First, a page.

From boxes to trees

Tree WKH5206

Victoria Park, Handsworth, December 1895 (from the Warwickshire Photographic Survey, ref WK/H5/206)

Have you ever wondered when you look at our on-line catalogues or use our paper catalogues in the searchroom how archivists decide to arrange a collection? What do we do when we are faced with shelves and shelves of records which may have been randomly boxed together or may have been re-organised several times by the time they reach us?

Well, without going into too much detail about archival theory, there are a couple of key principles which underpin the work of archivists and which differentiates archival cataloguing from that of library cataloguing. Records derive their meaning from the context in which they were created so when arranging a collection of records, archivists aim to preserve this context. To do so, they follow the principles of provenance and original order. The principle of provenance dictates that records created or collected by an organisation, family or individual should be maintained together and not mixed with records created or collected by another organisation, family or individual. The principle of original order dictates that records should be arranged in the order in which they were created and used.

In practice, this means that for each new organisation, family or individual who deposits records in the archive, a new collection is created. However, identifying the original order can be rather more difficult because this has often been lost over time as records pass from one generation to the next, frequently being organised and re-organised before they are deposited in an archive. This is why one of the first things a cataloguing archivist does is to spend time researching the organisation, family or individual and analysing the records to try to work out how the records would have been created and kept so that this can be reflected in the arrangement of the collection.  The aim is to build up a logical arrangement which maintains the context of the records and helps researchers to easily explore the collection via the catalogue.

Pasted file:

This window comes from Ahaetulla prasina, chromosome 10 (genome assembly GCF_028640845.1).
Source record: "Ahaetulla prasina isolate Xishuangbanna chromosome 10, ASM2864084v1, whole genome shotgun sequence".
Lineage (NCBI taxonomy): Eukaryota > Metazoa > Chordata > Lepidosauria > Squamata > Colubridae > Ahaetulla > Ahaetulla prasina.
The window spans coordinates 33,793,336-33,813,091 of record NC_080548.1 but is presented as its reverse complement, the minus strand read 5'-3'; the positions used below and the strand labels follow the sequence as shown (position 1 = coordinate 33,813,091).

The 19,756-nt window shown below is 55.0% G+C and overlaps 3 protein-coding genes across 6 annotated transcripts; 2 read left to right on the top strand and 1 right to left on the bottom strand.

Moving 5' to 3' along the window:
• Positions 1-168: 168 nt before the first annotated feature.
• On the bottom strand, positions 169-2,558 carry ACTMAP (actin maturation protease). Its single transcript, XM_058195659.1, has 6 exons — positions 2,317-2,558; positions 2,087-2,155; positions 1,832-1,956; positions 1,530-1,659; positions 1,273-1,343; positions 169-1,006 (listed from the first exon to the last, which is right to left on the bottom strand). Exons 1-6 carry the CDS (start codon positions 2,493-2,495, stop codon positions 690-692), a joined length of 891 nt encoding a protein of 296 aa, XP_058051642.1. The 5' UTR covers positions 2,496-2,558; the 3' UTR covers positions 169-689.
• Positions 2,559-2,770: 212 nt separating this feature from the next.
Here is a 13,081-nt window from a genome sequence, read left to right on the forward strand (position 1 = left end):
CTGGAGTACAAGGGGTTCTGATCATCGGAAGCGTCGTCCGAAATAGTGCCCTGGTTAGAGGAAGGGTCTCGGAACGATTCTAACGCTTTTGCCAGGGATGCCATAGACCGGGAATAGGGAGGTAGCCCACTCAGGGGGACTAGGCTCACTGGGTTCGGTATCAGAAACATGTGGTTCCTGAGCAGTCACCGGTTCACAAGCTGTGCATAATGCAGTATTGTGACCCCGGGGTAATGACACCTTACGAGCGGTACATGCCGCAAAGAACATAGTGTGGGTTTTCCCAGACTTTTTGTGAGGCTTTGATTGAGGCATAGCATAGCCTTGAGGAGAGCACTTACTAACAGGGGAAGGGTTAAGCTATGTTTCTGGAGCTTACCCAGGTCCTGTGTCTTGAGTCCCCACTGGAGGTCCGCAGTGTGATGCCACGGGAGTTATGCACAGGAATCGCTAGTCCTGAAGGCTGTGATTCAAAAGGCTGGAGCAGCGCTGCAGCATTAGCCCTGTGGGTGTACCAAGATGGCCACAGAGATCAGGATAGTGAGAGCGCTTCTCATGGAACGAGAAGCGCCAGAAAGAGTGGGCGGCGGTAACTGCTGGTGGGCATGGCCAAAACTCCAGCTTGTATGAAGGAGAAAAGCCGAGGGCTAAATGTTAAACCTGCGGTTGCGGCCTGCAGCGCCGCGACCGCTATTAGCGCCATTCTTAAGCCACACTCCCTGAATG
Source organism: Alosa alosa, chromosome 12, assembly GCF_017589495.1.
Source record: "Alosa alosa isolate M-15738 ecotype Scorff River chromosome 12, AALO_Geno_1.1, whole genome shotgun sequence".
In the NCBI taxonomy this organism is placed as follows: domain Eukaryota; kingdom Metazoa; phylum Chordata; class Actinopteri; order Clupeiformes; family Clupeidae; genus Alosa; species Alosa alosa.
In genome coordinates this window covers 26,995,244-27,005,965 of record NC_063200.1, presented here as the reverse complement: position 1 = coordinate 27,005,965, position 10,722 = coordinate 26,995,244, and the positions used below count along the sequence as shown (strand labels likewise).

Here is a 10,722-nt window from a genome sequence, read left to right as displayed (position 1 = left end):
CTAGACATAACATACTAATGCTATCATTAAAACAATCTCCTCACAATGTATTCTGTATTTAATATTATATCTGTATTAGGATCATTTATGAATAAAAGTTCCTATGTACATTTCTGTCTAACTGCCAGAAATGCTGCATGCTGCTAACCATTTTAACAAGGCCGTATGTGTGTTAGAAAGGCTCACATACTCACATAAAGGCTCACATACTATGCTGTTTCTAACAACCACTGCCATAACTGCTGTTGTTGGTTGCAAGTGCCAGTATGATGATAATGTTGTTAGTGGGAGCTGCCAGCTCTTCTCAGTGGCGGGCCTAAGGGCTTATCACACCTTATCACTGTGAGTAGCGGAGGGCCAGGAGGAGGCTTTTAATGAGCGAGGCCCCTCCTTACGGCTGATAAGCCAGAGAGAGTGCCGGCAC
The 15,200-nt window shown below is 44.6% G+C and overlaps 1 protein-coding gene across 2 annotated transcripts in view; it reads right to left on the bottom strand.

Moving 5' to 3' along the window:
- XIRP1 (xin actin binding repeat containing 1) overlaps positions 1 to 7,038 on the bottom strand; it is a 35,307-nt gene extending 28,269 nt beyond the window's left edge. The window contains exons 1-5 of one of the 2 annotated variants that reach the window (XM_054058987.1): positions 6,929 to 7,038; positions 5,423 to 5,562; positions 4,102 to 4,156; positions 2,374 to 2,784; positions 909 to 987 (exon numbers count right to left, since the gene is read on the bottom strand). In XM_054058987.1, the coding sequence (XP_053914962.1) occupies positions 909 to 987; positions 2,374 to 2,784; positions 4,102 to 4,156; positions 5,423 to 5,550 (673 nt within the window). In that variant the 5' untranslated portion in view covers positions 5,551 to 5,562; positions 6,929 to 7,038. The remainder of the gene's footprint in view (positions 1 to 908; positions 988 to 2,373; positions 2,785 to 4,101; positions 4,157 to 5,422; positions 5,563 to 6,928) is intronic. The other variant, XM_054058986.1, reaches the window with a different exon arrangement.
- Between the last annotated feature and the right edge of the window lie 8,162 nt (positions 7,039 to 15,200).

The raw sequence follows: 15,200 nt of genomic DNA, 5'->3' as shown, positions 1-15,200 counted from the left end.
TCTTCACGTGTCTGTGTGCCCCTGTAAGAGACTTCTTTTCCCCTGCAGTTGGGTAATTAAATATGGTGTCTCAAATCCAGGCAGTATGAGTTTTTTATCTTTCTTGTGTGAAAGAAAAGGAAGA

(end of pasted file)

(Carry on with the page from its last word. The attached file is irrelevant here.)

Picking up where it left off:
Why am I telling you about this? Because the arrangement for the records of the Central England Area Meeting of the Religious Society of Friends which I am cataloguing as part of the Birmingham and Warwickshire Quakers project and which I have already blogged about here and here, is pretty much ready to go. This means that I’ve worked out how all of the meetings and their records groups in the mind-maps below relate to each other and how I am going to fit them into the catalogue.

Quarterly and Monthly Meeting record groups

Quarterly and Monthly Meetings (in yellow) and their record groups (in green)

Local/Preparative Meetings and their record groups

Local/Preparative Meetings (in yellow) and their record groups (in green)

Catalogues work from the general to the specific so the top level is the collection level record which is where all of the information relating to the collection as a whole goes and under that there are a number of sub-collections, series and sub-series with varying levels of description to guide the researcher to the relevant set of records which are then listed at file or item level. Each level of the catalogue is allocated a number followed by an / to indicate a new level in the catalogue and once catalogued the physical items all end up with a unique number made up of a string of these numbers and oblique strokes. These are the reference numbers which you use to order material you’d like to see and which enable us to locate an item when you request it.

Below the collection level record I have divided the records into three sub-collections: the Quarterly Meeting, the Monthly Meetings and the Preparative/Local Meetings. Working in Excel and using the mind-maps, at series level I added the different Meetings within each sub-collection; within each Meeting, at sub-series level, I added each of the record groups I have found. I then imported the spreadsheet into CALM (Cataloguing, Archives, Libraries and Museums) database which we use for cataloguing. The result is a hierarchy, which archivists affectionately call the tree, like this:

Tree showing the arrangement of records in the Religious Society of Friends collection

Tree or hierarchy showing the arrangement of the Religious Society of Friends records

When you click on the plus signs in the tree, the folders open up so you can see what levels are inside. In the example below, you can see that the minute series for the Central England Area Meeting Membership Committee has the reference SF/2/1/1/3/1 and once I add in the item level records within it, each item will have the reference SF/2/1/1/3/1/1, SF/2/1/1/3/1/2, SF/2/1/1/3/1/3 and so on. The more complex the collection, the more levels there are and the longer the string of numbers is for each item level reference – so this is quite a complex collection!

SF detail

Detail of the tree showing different levels in the catalogue

Because I have spent quite a large portion of the project time researching and planning the arrangement, it means I have a good idea of where everything will go in the catalogue and I feel fairly confident that I won’t need to alter it too much once I start adding in the item level entries. My plan now is to add in basic entries for each of the 750 items in the collection and then go back through them to flesh them out with more detail. That should keep me busy for at least the next few months!

Eleanor (Project Archivist: Birmingham and Warwickshire Quakers)


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